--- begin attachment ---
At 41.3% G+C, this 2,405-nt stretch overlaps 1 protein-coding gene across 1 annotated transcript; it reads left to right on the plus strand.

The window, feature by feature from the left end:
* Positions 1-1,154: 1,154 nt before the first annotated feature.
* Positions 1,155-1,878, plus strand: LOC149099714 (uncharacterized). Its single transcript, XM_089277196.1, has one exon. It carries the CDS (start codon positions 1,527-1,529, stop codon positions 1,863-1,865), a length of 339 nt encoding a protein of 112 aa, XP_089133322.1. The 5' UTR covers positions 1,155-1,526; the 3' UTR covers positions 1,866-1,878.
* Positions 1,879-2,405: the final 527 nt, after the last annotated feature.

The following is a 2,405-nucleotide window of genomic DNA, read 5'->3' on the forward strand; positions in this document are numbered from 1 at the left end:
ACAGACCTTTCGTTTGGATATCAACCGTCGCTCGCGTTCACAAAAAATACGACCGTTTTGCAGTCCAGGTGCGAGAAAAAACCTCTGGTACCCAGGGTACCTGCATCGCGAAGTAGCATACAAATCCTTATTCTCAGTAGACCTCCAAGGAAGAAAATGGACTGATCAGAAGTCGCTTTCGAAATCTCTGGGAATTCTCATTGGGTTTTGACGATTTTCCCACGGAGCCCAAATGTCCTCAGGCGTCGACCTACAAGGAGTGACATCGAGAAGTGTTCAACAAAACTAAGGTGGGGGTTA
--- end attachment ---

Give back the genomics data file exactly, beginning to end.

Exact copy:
At 41.3% G+C, this 2,405-nt stretch overlaps 1 protein-coding gene across 1 annotated transcript; it reads left to right on the plus strand.

The window, feature by feature from the left end:
* Positions 1-1,154: 1,154 nt before the first annotated feature.
* Positions 1,155-1,878, plus strand: LOC149099714 (uncharacterized). Its single transcript, XM_089277196.1, has one exon. It carries the CDS (start codon positions 1,527-1,529, stop codon positions 1,863-1,865), a length of 339 nt encoding a protein of 112 aa, XP_089133322.1. The 5' UTR covers positions 1,155-1,526; the 3' UTR covers positions 1,866-1,878.
* Positions 1,879-2,405: the final 527 nt, after the last annotated feature.

The following is a 2,405-nucleotide window of genomic DNA, read 5'->3' on the forward strand; positions in this document are numbered from 1 at the left end:
ACAGACCTTTCGTTTGGATATCAACCGTCGCTCGCGTTCACAAAAAATACGACCGTTTTGCAGTCCAGGTGCGAGAAAAAACCTCTGGTACCCAGGGTACCTGCATCGCGAAGTAGCATACAAATCCTTATTCTCAGTAGACCTCCAAGGAAGAAAATGGACTGATCAGAAGTCGCTTTCGAAATCTCTGGGAATTCTCATTGGGTTTTGACGATTTTCCCACGGAGCCCAAATGTCCTCAGGCGTCGACCTACAAGGAGTGACATCGAGAAGTGTTCAACAAAACTAAGGTGGGGGTTA